Posted in office news

5 Reasons to See a Periodontist

Most of us are well-versed with our trips to the general dentist and why regular cleanings are an important part of health care. However, teeth and all of their relating components are complicated systems requiring the help of several specialists – no matter the issue, there is a doctor that can help you! The doctor may be your general dentist, but it could also be a specialty doctor that has extensive training on a specific aspect of your oral health. In this way, you can be confident you are always taken care of and your smile can keep on shining.

We are a periodontics practice, focusing on your periodontal health. This includes your gums and related surgical procedures. We can also replace missing teeth and perform cosmetic procedures to keep you feeling confident. When it comes to trips to our office, here are five common reasons we might see you here:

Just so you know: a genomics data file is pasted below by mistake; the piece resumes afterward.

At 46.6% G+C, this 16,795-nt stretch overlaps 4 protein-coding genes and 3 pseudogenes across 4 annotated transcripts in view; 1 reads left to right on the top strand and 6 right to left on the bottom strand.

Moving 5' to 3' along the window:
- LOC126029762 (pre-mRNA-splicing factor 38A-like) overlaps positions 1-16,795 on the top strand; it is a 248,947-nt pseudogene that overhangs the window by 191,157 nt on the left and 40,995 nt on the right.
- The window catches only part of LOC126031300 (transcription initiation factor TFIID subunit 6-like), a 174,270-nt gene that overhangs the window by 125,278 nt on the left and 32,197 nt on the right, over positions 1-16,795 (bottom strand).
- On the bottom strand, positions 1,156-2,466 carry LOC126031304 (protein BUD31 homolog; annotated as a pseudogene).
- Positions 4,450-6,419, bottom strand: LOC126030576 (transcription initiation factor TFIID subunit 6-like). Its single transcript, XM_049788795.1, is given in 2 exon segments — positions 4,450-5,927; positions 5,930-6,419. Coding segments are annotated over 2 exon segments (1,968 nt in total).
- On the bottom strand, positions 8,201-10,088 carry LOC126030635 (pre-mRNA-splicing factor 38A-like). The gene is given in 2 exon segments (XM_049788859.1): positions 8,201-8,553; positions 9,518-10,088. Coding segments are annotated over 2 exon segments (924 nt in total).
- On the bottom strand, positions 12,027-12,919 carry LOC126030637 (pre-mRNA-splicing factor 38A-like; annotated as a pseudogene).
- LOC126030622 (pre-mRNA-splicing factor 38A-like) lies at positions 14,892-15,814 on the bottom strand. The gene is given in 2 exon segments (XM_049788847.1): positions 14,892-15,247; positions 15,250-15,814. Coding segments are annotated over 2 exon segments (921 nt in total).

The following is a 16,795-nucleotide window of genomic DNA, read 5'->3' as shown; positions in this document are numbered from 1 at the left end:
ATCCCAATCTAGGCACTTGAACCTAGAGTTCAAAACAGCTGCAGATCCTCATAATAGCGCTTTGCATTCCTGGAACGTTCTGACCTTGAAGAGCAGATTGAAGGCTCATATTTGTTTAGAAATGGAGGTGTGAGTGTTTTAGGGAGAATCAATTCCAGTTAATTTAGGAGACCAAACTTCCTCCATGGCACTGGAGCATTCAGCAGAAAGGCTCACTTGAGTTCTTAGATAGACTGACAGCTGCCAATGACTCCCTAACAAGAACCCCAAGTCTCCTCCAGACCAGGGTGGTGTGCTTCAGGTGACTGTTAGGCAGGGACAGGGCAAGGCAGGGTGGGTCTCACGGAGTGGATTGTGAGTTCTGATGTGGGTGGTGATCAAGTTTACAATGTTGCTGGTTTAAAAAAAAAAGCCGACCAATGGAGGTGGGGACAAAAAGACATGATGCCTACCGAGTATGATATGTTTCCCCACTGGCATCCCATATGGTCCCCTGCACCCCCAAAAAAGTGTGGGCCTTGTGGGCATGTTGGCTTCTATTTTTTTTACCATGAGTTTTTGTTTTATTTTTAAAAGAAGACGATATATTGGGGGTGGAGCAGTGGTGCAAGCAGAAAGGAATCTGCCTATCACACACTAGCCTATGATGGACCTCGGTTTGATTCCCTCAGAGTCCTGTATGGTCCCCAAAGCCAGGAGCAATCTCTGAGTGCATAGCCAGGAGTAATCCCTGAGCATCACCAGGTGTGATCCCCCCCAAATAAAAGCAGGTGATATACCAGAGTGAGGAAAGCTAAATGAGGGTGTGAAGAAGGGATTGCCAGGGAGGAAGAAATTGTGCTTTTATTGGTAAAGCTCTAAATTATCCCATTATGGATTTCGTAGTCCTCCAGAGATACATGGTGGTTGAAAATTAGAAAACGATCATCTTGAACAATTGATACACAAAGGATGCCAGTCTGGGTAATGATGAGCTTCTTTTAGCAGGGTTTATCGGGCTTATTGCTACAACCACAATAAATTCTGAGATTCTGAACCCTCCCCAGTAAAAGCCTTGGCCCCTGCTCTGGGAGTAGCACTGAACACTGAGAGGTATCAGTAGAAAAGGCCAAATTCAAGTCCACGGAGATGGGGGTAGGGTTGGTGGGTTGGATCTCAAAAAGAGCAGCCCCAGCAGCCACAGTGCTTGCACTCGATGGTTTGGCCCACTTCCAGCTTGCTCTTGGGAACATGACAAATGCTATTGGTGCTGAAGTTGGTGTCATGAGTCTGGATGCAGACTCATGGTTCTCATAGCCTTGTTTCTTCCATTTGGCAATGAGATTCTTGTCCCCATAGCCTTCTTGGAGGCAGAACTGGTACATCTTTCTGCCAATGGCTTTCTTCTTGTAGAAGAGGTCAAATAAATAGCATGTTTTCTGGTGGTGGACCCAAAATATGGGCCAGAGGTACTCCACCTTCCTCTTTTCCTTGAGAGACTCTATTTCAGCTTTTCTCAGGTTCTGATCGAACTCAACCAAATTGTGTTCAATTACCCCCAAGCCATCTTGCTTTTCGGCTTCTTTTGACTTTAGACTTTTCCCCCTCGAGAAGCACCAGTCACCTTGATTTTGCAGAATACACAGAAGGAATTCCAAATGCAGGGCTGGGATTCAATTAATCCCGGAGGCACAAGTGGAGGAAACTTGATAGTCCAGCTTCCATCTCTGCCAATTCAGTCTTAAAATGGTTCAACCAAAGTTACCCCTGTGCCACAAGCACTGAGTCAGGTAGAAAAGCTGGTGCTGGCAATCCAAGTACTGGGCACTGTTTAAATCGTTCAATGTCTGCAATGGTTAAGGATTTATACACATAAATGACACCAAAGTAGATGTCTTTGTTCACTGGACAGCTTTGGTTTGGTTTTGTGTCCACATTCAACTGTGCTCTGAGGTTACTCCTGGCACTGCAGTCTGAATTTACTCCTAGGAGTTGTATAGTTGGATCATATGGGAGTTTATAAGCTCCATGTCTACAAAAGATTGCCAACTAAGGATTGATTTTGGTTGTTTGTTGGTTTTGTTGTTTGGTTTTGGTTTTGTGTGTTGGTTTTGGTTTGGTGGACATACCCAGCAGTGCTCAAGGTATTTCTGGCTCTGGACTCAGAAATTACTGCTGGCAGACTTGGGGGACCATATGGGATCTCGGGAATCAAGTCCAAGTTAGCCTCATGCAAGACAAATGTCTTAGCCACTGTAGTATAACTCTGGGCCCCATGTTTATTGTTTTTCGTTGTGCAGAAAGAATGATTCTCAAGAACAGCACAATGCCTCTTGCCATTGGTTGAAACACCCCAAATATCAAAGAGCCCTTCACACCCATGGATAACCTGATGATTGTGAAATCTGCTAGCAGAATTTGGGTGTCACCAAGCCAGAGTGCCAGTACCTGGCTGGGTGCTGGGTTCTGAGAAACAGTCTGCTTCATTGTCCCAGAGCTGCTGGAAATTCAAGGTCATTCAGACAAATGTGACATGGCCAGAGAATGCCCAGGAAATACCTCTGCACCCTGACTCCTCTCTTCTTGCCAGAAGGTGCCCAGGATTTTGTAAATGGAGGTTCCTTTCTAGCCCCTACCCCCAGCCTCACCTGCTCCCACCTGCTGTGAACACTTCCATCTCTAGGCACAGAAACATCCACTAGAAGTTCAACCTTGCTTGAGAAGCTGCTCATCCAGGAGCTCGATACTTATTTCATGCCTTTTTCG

1. Implant Placement
  2. Periodontitis Treatment
  3. Gum Lifts & Crown Lengthening
  4. Bone Grafting & Regeneration
  5. Ridge Regeneration

Implant Placement

Implant procedures are one of our primary specializations – having a missing tooth can damage a person’s confidence, but did you know it can also affect the health of their mouth? When your smile has a vacant space, gum tissue and the surrounding teeth will compete to fill it. The damage it can cause is highly preventable, so if you have a missing tooth you should let us know. It is both a cosmetic and medical procedure that we are happy to work through with you.

Periodontitis Treatment

The development of periodontitis (gum disease) is a highly treatable condition that it is important to address. The early stage, known as gingivitis, is entirely reversible with proper care and help from your general dentist. However, once the condition advances, you may need our help to restore harmony to your smile. If left untreated, extensive damage occurs that may even result in the loss of teeth – don’t let that happen, give us a call.

Gum Lifts & Crown Lengthening